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The ever-transgressive Del Tredici presents the world premiere of MONSTERS, a towering hourlong piano composition, with pianists Eric Moe and Rob Frankenberry at Columbia University on March 27.

David Del Tredici is a composer of grand works featuring immense forces and larger-than-life theatricality. It’s no surprise then that his latest piano work, MONSTERS, is nearly an hour long, written in two parts, and features two separate performers (one of whom also narrates and sings during the performance).

On Wednesday, March 27 at 7 PM, The Italian Academy at Columbia University presents the world premiere of Del Tredici’s MONSTERS on a free concert. Part I: “Matrimony,” is performed by pianist Eric Moe, and Part II: “Scylla and Charybdis,” will be performed by pianist and narrator Robert Frankenberry.

The work explores different types of “monsters”—the first being marriage. In his program note, Del Tredici—a vocal champion of the gay community—describes how “centuries of religious and civil prohibition have made matrimonial access for many an impossible dream ... Then Gay Liberation arrived, and the walls came tumbling down, leaving that behemoth, or monster, matrimony vulnerable.”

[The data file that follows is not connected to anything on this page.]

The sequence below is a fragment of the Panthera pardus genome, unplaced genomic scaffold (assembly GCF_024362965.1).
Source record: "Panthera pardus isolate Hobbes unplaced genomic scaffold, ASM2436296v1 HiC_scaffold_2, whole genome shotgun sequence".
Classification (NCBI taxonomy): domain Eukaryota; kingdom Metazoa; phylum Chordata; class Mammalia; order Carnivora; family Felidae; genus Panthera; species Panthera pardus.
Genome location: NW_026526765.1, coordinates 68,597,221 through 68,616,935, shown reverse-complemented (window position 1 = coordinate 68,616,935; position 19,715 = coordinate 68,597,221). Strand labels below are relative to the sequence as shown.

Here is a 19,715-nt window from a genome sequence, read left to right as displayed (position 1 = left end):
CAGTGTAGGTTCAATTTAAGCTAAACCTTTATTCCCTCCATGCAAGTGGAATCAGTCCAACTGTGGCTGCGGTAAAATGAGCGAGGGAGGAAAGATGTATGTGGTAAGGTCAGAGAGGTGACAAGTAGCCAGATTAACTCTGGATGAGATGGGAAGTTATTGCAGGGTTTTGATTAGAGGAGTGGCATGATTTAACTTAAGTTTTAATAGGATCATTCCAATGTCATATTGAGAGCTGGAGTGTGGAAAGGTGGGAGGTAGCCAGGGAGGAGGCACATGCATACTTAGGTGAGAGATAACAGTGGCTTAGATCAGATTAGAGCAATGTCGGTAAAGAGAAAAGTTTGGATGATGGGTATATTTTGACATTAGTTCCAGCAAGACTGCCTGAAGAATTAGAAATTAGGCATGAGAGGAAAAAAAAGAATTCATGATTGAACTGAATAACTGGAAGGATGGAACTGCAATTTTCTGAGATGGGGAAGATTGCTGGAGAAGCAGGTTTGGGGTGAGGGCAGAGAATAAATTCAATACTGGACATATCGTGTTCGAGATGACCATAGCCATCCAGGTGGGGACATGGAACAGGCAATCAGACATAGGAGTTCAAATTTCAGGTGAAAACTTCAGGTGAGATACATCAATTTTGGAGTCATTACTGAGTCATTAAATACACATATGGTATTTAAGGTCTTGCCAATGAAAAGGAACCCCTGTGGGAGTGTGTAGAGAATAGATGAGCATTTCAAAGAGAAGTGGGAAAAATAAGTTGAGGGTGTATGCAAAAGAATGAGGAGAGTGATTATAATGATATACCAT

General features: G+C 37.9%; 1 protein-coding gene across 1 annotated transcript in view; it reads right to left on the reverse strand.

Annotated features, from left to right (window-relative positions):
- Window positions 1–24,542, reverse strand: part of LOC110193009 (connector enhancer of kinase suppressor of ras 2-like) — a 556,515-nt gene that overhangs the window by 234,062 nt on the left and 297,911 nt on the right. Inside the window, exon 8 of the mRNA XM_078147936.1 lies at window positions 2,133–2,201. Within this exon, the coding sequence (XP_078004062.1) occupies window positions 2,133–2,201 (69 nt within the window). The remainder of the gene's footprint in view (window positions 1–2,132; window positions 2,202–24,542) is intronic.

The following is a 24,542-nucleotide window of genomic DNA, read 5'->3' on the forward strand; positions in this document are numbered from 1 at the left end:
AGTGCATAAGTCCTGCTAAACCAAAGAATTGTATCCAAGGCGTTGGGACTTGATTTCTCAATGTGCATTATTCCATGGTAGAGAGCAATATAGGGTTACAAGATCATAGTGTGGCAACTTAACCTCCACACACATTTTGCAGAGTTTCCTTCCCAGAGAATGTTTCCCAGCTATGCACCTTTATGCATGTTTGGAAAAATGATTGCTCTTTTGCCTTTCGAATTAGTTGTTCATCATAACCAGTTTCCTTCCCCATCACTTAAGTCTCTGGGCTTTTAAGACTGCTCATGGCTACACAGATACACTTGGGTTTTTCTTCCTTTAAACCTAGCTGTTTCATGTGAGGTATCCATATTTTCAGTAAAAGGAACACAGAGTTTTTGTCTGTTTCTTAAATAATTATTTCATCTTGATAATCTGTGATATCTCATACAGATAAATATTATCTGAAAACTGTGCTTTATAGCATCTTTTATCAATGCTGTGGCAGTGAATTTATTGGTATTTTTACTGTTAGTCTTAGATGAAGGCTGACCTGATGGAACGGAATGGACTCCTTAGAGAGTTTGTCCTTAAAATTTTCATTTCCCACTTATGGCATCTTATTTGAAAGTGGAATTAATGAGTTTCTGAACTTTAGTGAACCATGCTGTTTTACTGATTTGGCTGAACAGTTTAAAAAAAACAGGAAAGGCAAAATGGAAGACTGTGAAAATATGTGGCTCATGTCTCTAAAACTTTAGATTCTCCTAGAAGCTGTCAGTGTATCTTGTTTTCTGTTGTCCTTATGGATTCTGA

“Matrimony” is approximately 20 minutes long, and features several veiled references to works by Wagner, Schumann, and Mendelssohn. The elaborate Double Fugue middle section pits Wagner’s Bridal Chorus against Mendelssohn’s Wedding March, showcasing Del Tredici’s trademark sense of humor and wit. “Matrimony” ends frantically, suggesting according to the composer “on one hand a wildly successful wedding night, or on the other hand, strife and discord.”

Part II, called “Scylla and Charybdis,” is based on two monsters from Greek mythology. Del Tredici writes, “I was inspired to write my own version of Homer’s tale.” What he crafted follows the tradition of melodramas, featuring spoken poetry against a musical backdrop, but in this case, performed by the same person. Approximately 35 minutes long, “Scylla and Charybdis” illustrates a musical narrative, first depicting the birth of the monsters, followed by the battles fought by Odysseus and his men against them.

March 27: MONSTERS (World Premiere) with Eric Moe, piano, and Robert Frankenberry, piano and narrator, at The Italian Academy, Columbia University

Looking Ahead: On June 1, the Albany Symphony and David Alan Miller, longtime champions of Del Tredici’s work, perform his large-scale Pop-Pourri for soprano solo, chorus, and orchestra, and records the work for future release. Click here for more information.

Photo: Susan Johann

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